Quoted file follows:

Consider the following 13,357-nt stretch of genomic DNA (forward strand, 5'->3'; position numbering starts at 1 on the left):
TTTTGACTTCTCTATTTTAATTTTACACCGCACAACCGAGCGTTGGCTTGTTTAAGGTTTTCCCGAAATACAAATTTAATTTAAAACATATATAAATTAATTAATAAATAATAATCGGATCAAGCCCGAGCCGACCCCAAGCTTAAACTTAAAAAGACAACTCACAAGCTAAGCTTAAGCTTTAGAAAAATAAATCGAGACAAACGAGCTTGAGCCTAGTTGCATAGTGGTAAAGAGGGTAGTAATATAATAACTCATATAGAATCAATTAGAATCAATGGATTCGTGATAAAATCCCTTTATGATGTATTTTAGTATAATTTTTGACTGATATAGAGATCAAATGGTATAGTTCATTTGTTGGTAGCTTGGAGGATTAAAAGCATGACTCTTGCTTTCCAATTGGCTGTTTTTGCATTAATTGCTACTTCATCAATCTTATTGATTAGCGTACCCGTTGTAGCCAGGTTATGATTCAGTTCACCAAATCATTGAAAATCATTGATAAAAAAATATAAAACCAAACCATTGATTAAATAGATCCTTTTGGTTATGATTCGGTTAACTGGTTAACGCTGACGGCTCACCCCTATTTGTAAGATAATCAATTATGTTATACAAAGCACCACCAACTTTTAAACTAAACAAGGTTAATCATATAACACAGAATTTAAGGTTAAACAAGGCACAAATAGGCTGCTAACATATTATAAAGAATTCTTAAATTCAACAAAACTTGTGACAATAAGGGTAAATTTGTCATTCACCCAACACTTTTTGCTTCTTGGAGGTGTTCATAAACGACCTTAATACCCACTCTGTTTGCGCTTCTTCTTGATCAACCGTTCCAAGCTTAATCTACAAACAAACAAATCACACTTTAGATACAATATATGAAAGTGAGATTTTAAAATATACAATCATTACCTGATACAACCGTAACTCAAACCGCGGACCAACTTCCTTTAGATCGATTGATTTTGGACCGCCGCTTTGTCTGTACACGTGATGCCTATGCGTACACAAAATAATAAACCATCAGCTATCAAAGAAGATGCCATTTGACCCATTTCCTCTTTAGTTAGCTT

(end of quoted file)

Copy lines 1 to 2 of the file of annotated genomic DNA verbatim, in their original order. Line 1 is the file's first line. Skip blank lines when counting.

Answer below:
Consider the following 13,357-nt stretch of genomic DNA (forward strand, 5'->3'; position numbering starts at 1 on the left):
TTTTGACTTCTCTATTTTAATTTTACACCGCACAACCGAGCGTTGGCTTGTTTAAGGTTTTCCCGAAATACAAATTTAATTTAAAACATATATAAATTAATTAATAAATAATAATCGGATCAAGCCCGAGCCGACCCCAAGCTTAAACTTAAAAAGACAACTCACAAGCTAAGCTTAAGCTTTAGAAAAATAAATCGAGACAAACGAGCTTGAGCCTAGTTGCATAGTGGTAAAGAGGGTAGTAATATAATAACTCATATAGAATCAATTAGAATCAATGGATTCGTGATAAAATCCCTTTATGATGTATTTTAGTATAATTTTTGACTGATATAGAGATCAAATGGTATAGTTCATTTGTTGGTAGCTTGGAGGATTAAAAGCATGACTCTTGCTTTCCAATTGGCTGTTTTTGCATTAATTGCTACTTCATCAATCTTATTGATTAGCGTACCCGTTGTAGCCAGGTTATGATTCAGTTCACCAAATCATTGAAAATCATTGATAAAAAAATATAAAACCAAACCATTGATTAAATAGATCCTTTTGGTTATGATTCGGTTAACTGGTTAACGCTGACGGCTCACCCCTATTTGTAAGATAATCAATTATGTTATACAAAGCACCACCAACTTTTAAACTAAACAAGGTTAATCATATAACACAGAATTTAAGGTTAAACAAGGCACAAATAGGCTGCTAACATATTATAAAGAATTCTTAAATTCAACAAAACTTGTGACAATAAGGGTAAATTTGTCATTCACCCAACACTTTTTGCTTCTTGGAGGTGTTCATAAACGACCTTAATACCCACTCTGTTTGCGCTTCTTCTTGATCAACCGTTCCAAGCTTAATCTACAAACAAACAAATCACACTTTAGATACAATATATGAAAGTGAGATTTTAAAATATACAATCATTACCTGATACAACCGTAACTCAAACCGCGGACCAACTTCCTTTAGATCGATTGATTTTGGACCGCCGCTTTGTCTGTACACGTGATGCCTATGCGTACACAAAATAATAAACCATCAGCTATCAAAGAAGATGCCATTTGACCCATTTCCTCTTTAGTTAGCTT